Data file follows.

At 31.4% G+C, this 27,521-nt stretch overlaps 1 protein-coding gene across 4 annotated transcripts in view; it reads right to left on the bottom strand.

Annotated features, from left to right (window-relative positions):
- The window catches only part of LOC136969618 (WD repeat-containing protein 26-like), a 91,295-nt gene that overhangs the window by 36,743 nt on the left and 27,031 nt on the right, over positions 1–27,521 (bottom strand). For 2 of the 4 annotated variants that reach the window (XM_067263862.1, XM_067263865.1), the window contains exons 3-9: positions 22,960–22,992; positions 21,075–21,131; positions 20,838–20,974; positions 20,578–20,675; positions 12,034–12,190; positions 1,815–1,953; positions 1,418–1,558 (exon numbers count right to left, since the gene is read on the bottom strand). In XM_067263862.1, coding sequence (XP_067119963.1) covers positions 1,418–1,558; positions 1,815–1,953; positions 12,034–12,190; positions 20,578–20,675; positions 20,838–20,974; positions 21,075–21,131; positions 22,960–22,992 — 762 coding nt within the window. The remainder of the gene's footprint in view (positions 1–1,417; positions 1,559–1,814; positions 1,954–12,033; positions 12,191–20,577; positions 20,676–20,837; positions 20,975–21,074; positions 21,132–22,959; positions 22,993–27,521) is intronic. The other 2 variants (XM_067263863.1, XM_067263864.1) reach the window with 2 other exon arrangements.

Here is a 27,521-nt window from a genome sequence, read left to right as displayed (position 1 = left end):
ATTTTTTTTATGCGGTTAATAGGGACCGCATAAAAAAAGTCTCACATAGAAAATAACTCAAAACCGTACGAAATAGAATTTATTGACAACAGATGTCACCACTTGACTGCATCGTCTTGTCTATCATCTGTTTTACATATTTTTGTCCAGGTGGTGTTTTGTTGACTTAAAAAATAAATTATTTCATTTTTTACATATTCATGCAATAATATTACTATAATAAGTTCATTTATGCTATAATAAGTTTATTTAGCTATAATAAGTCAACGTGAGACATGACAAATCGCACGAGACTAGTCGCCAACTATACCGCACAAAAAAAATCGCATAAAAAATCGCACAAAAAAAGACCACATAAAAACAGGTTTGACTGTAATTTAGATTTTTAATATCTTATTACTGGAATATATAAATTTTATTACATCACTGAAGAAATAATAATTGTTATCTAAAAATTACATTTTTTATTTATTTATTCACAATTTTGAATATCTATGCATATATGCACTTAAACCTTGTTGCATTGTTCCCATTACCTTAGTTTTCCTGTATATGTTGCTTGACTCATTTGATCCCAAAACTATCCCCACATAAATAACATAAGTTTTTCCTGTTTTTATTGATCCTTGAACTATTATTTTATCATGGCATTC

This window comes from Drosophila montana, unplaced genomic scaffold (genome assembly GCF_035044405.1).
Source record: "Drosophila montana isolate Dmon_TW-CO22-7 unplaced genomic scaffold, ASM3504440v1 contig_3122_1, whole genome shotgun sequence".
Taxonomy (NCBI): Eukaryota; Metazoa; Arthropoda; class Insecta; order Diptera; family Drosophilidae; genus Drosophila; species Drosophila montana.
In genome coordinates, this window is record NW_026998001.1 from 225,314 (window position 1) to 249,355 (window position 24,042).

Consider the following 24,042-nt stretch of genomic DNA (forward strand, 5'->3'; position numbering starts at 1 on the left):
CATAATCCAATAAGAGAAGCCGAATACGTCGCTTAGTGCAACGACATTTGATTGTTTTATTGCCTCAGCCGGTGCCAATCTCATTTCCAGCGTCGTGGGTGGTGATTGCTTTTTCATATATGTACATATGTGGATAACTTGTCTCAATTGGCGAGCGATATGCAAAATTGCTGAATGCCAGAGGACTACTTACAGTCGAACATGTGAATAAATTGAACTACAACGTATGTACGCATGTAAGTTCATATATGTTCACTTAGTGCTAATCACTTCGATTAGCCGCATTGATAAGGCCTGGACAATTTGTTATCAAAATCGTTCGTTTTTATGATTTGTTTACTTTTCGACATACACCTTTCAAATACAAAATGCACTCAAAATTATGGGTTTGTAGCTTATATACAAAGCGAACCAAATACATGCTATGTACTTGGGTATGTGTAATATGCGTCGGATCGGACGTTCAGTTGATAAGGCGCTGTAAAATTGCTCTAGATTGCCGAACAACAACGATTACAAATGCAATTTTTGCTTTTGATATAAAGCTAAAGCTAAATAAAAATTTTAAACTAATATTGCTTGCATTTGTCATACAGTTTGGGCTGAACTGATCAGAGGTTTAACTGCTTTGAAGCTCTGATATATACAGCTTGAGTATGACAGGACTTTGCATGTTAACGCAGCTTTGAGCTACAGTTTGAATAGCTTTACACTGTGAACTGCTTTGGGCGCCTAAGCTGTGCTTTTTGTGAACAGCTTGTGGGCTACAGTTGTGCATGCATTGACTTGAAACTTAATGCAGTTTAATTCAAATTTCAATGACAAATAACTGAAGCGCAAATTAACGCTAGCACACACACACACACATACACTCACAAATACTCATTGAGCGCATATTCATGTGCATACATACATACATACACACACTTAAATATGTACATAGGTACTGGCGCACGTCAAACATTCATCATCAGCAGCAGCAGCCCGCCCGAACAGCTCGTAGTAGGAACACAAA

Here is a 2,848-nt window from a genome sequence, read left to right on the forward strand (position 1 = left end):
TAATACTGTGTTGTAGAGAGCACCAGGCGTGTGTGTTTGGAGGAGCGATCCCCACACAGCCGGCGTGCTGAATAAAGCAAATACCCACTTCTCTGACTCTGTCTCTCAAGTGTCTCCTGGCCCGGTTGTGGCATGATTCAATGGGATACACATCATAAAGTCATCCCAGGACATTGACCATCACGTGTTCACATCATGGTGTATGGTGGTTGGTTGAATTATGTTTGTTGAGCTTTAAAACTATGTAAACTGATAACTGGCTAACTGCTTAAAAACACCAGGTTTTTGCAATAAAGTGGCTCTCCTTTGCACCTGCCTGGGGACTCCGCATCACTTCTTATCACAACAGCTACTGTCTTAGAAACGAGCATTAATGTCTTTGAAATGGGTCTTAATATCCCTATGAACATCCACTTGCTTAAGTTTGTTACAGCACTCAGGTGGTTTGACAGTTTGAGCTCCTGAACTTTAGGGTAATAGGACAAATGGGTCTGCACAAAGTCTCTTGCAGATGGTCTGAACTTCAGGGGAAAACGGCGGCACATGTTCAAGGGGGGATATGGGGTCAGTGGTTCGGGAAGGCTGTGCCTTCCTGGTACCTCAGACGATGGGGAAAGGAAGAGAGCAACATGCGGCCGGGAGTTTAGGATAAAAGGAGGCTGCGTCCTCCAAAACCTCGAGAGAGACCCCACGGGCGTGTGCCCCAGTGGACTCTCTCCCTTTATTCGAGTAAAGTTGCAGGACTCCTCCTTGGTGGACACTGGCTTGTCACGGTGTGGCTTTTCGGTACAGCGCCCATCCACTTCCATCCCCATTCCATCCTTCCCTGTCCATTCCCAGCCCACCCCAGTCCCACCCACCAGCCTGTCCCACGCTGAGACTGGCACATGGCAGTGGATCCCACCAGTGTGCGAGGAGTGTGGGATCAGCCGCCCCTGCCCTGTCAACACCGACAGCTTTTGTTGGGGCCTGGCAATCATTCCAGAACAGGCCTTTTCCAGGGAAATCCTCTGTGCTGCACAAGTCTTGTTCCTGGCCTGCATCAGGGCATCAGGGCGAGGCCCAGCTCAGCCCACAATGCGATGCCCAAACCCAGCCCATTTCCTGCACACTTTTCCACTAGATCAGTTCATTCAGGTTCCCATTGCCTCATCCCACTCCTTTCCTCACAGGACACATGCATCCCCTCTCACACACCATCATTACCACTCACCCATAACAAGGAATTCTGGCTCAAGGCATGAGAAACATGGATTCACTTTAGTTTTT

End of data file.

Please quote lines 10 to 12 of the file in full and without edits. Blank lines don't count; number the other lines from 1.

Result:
Consider the following 24,042-nt stretch of genomic DNA (forward strand, 5'->3'; position numbering starts at 1 on the left):
CATAATCCAATAAGAGAAGCCGAATACGTCGCTTAGTGCAACGACATTTGATTGTTTTATTGCCTCAGCCGGTGCCAATCTCATTTCCAGCGTCGTGGGTGGTGATTGCTTTTTCATATATGTACATATGTGGATAACTTGTCTCAATTGGCGAGCGATATGCAAAATTGCTGAATGCCAGAGGACTACTTACAGTCGAACATGTGAATAAATTGAACTACAACGTATGTACGCATGTAAGTTCATATATGTTCACTTAGTGCTAATCACTTCGATTAGCCGCATTGATAAGGCCTGGACAATTTGTTATCAAAATCGTTCGTTTTTATGATTTGTTTACTTTTCGACATACACCTTTCAAATACAAAATGCACTCAAAATTATGGGTTTGTAGCTTATATACAAAGCGAACCAAATACATGCTATGTACTTGGGTATGTGTAATATGCGTCGGATCGGACGTTCAGTTGATAAGGCGCTGTAAAATTGCTCTAGATTGCCGAACAACAACGATTACAAATGCAATTTTTGCTTTTGATATAAAGCTAAAGCTAAATAAAAATTTTAAACTAATATTGCTTGCATTTGTCATACAGTTTGGGCTGAACTGATCAGAGGTTTAACTGCTTTGAAGCTCTGATATATACAGCTTGAGTATGACAGGACTTTGCATGTTAACGCAGCTTTGAGCTACAGTTTGAATAGCTTTACACTGTGAACTGCTTTGGGCGCCTAAGCTGTGCTTTTTGTGAACAGCTTGTGGGCTACAGTTGTGCATGCATTGACTTGAAACTTAATGCAGTTTAATTCAAATTTCAATGACAAATAACTGAAGCGCAAATTAACGCTAGCACACACACACACACATACACTCACAAATACTCATTGAGCGCATATTCATGTGCATACATACATACATACACACACTTAAATATGTACATAGGTACTGGCGCACGTCAAACATTCATCATCAGCAGCAGCAGCCCGCCCGAACAGCTCGTAGTAGGAACACAAA

Here is a 2,848-nt window from a genome sequence, read left to right on the forward strand (position 1 = left end):